Tax Money Stolen By Elected Official In Anne Arundel County: Prosecutor
ANNE ARUNDEL COUNTY, MD - An Anne Arundel County elected official was accused of cashing and stealing a $6,000 tax payment check for personal use, prosecutors said Friday.
The prosecution identified the suspect as Erica Griswold, the register of wills for Anne Arundel County.
Maryland State Prosecutor Charlton T. Howard III said a grand jury indicted Griswold on charges of misconduct in office, misappropriation by a fiduciary and theft.
“Government officials are expected to be good stewards of the public funds entrusted to them,” Howard said in a press release. “Our agency strives to hold individuals in positions of public trust accountable if they violate that trust for personal gain.”
The register of wills collects inheritance tax.
Griswold, a Democrat, was elected in 2022 after defeating Republican Lauren M. Parker by 1.1 percentage points.
Griswold's annual salary as the register of wills is about $146,000, the indictment says.
The Office of the Register of Wills in Anne Arundel County received a cashier's check for $6,645 on or about June 16, 2023, the indictment says.
The remitter, or sender, of the check was the beneficiary of an open estate with the office. The check was made payable to Griswold "for the purpose of satisfying an invoice received from the Office for payment of non-probate inheritance tax," the indictment says.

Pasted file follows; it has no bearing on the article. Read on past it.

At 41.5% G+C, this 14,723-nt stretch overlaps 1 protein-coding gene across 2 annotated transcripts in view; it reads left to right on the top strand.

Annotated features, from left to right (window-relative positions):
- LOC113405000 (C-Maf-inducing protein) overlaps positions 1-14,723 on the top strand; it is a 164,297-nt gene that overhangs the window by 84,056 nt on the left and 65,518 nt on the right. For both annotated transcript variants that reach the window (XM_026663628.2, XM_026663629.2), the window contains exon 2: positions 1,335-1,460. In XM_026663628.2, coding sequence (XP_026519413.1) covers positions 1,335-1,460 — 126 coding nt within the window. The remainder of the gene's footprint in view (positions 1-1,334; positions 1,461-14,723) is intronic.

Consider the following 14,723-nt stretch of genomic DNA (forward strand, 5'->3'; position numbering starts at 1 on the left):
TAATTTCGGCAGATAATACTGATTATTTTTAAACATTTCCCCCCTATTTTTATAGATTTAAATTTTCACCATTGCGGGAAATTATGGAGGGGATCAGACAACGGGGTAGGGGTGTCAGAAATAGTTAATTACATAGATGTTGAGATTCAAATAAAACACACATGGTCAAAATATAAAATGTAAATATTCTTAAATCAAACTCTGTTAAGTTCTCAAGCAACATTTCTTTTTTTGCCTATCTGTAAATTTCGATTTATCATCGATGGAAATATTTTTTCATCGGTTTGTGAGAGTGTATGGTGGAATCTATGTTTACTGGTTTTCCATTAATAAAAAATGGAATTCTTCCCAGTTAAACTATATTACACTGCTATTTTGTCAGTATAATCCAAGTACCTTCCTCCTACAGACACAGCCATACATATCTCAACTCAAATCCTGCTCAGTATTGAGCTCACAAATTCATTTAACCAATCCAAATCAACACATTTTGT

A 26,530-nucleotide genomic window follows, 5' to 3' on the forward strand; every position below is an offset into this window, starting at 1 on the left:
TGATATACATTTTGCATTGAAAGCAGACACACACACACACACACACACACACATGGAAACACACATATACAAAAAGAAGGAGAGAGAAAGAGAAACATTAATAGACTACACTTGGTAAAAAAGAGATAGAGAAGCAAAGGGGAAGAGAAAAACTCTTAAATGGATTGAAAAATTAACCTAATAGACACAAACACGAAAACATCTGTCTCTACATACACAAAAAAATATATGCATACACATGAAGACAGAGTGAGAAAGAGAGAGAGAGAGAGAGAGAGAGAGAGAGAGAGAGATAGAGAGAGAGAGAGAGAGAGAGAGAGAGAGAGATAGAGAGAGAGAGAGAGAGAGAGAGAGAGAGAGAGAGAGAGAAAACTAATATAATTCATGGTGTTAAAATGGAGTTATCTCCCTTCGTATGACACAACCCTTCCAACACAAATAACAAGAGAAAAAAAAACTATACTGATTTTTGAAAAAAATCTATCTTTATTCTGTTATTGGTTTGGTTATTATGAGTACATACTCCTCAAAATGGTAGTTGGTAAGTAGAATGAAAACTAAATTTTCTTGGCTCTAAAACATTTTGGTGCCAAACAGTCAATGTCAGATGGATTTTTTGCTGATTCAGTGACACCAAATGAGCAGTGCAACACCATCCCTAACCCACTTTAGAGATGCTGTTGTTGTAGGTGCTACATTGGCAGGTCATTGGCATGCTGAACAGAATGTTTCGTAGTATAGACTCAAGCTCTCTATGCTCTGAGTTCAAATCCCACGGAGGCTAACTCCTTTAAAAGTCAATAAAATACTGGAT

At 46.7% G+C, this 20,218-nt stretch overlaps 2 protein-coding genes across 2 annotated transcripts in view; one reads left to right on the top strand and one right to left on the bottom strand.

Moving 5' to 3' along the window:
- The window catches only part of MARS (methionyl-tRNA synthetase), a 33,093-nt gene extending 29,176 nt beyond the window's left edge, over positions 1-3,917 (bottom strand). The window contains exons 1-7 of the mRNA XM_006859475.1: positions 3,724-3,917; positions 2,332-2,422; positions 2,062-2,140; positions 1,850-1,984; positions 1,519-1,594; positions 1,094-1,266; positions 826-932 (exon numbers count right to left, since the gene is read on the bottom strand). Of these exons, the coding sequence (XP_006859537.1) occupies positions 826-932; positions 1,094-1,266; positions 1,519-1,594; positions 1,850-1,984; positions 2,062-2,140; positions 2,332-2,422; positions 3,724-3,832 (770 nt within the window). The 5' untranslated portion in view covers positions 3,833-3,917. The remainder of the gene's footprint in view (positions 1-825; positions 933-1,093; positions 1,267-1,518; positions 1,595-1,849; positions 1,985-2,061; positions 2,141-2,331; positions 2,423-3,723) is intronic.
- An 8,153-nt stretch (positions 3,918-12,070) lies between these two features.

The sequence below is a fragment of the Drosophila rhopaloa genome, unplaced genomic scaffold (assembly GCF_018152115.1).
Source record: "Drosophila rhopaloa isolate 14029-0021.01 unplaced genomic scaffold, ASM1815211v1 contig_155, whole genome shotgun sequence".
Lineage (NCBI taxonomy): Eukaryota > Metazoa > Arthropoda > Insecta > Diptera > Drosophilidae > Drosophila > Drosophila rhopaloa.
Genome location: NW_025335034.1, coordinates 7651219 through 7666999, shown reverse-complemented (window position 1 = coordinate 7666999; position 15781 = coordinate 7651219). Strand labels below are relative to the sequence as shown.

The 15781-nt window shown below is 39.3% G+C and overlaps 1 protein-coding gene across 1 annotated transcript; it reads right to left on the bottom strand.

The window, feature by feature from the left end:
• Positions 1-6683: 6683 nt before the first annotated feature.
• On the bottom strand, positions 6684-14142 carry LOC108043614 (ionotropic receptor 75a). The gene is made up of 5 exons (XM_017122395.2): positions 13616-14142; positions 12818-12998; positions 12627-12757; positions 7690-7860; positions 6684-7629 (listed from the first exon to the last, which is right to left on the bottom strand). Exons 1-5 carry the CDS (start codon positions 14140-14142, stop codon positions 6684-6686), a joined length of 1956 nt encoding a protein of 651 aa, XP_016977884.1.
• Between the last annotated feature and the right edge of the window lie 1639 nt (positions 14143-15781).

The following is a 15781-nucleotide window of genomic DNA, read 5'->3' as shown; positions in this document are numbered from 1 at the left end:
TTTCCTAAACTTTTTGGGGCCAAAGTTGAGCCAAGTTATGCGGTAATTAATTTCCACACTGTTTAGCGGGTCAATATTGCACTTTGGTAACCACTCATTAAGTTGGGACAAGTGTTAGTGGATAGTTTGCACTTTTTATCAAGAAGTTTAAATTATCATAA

The indictment alleges that Griswold cashed the check for cash paid directly to her at an Annapolis bank on or around June 22, 2023.
The remitter of the check contacted Griswold's office on or about Aug. 4, 2023 to ask why he was still receiving invoices for the $6,645 due in inheritance tax that he thought he had already paid, the indictment says.
The indictment says Griswold was notified that day that the remitter had asked why he was still receiving these invoices.
Over the course of several months, many government employees told Griswold that it was important that she repay the money, the indictment says.
The indictment says Griswold had not repaid any of the money by Jan. 24.
An indictment formally charges a suspect with a crime, but it does not prove that a suspect is guilty. Griswold still has the right to a trial.
The full indictment is posted here.
Patch emailed Griswold's office for a comment. We have not yet gotten a reply. We will update this story if we hear back.
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